“We try to guide people to services for help if they want help and look out for people in distress,” Patterson said. “I lost a daughter to violent crime, that’s kinda how I got into the Guardian Angel thing.”
Anderson also works with local blind residents who are new to the area, helping them get acclimated to the new environment and encouraging them to get out of the house.
“You don’t have to see to believe,” Anderson said. “I do the best I can, and I don’t give up. I tell other disabled people to ‘get out there and do it, and don’t let people tell you, you can’t.’”
Anderson is also an advocate for making travel more accessible to the blind. Redwood Transit Authority Disabilities Specialist Consuelo Espinosa told the Outpost that Anderson has been involved with adding the electronic audio announcements now installed on every bus.
“We’ve been working with Robin, and actually we’re in the works of [improving accessibility for blind riders] when he came around,” Espinosa said. “I rode with him on a couple of routes because he was having difficulties. We have some areas we need to work on, which will require funding, but we made some really good notes with Robin and we’ve been working on accomplishing as much as we can.”
Although Anderson has relied on public transportation for most of his life, the Detroit native dreams of one day owning a self-driving car.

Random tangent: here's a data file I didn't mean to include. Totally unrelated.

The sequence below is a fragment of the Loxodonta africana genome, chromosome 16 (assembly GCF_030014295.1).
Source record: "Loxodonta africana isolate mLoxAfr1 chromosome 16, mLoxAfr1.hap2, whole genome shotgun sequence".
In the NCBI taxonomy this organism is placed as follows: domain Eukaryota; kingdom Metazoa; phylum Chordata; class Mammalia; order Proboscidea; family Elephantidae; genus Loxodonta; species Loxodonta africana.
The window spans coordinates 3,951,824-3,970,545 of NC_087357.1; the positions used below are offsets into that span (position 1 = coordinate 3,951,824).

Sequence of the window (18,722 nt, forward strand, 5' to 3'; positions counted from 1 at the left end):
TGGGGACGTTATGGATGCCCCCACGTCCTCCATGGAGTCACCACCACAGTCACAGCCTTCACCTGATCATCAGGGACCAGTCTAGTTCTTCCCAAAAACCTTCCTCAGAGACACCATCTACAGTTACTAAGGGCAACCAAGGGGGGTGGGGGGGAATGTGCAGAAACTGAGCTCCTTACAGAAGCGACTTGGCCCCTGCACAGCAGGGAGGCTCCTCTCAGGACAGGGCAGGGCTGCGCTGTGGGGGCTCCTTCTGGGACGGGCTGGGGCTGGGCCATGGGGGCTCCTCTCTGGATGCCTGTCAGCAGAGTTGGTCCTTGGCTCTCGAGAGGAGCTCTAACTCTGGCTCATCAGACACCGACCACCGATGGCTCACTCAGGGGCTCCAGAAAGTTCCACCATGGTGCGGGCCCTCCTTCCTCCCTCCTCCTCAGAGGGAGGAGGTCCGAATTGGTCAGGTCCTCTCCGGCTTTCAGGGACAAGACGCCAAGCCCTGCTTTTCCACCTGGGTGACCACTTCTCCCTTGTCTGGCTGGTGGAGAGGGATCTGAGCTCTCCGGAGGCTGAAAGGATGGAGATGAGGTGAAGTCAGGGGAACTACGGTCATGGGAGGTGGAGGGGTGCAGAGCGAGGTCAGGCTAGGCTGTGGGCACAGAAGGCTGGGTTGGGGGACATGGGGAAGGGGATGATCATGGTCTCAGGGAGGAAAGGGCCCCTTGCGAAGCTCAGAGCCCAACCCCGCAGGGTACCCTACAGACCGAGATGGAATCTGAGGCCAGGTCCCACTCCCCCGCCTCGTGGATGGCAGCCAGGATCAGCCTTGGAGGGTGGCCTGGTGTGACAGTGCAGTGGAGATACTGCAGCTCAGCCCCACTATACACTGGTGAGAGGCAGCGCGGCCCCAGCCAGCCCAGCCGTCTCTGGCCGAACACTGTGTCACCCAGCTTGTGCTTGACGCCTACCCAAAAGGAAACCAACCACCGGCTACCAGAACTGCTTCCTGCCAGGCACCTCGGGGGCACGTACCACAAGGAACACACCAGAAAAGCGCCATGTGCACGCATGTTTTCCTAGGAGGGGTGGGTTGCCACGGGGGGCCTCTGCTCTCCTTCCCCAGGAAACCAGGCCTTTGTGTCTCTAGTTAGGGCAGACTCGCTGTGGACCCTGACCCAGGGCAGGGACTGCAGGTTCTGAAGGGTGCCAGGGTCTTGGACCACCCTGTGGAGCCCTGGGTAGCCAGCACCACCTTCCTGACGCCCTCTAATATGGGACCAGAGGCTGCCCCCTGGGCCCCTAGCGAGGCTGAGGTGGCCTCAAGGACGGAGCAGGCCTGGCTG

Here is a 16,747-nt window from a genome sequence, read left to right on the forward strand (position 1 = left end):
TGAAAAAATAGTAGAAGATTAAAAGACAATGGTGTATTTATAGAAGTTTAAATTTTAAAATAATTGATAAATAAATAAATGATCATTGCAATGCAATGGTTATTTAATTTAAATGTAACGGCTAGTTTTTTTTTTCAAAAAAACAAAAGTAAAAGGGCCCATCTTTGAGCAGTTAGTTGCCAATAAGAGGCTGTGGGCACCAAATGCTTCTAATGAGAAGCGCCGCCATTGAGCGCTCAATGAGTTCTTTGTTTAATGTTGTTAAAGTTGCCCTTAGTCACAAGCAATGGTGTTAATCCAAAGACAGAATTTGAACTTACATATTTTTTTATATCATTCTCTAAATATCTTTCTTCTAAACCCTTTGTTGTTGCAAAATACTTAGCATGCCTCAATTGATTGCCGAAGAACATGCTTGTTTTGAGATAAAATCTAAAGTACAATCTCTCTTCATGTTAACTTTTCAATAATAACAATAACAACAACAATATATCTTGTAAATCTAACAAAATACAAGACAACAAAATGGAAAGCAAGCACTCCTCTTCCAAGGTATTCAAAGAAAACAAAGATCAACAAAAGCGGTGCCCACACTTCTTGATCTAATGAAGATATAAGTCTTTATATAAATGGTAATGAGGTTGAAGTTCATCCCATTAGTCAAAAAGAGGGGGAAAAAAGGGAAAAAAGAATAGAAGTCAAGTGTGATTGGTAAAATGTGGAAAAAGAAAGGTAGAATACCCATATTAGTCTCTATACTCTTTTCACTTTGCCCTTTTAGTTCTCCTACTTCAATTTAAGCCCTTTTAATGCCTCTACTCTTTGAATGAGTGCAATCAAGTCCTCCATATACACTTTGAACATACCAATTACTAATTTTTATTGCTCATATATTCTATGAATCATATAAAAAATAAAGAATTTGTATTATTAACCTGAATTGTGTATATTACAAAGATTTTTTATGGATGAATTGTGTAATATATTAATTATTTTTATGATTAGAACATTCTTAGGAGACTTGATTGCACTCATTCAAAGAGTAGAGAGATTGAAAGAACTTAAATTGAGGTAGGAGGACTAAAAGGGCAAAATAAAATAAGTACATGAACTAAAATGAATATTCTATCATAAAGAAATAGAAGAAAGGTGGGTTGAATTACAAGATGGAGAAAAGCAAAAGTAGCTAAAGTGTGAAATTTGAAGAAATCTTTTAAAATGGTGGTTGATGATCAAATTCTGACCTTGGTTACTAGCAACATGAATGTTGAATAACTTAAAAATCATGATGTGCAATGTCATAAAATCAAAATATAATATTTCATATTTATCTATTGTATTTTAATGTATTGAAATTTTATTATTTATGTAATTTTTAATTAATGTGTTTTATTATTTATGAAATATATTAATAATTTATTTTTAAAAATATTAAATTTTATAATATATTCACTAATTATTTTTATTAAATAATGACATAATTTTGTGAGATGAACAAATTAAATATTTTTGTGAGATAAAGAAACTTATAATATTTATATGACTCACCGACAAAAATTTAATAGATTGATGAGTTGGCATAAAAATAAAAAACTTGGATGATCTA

“It’s always been my dream to drive, but I’ve never driven in my life,” Anderson said. “I love the old cars, I don’t like these new cars. When I hear a ‘VROOOOM,’ that’s a car.”
Anderson is also an adrenaline junky with a passion for roller coasters.
“Love ‘em!” Anderson said. “The Santa Cruz Boardwalk, Great America, Six Flags, Disneyland, I like to hit ‘em all. And if you’re with me you can ride all of the rides twice in a day because I get the VIP treatment.”
Anderson and Patterson also enjoy sporting events together. They razz each about their Ohio State, Michigan football rivalry, and they drive down to San Francisco every time their Giants are in the World Series, sitting right outside the stadium where they can still hear the crack of the bat.
“I like baseball best because the announcers describe it better,” Anderson said. “We went to McCovey Cove for three of the last three Giants’ World Series and listened to the radio outside the ballpark.”
Although the inseparable pals frequently traveling for volunteer work, thrill seeking, and the occasional World Series, they say they plan to stay in Humboldt County, where they can live out the rest of their days camping, fishing, going to rock shows and breathing the fresh air.
“I took a bus back to Santa Cruz after two years after being up here, and I go ‘John what’s that smell?!’” Anderson said. “He goes, ‘that’s the pollution you use to live in,’ And I go ‘Yuuuuck!’”
They’ve also made a bucket list, and plan to travel the country to experience as much of the Pacific Northwest as they can.
“He’s getting up in age and we’re doing a bucket list thing to get out and travel,” Patterson said. “We’ll probably be hangin’ out until the day one of us dies.”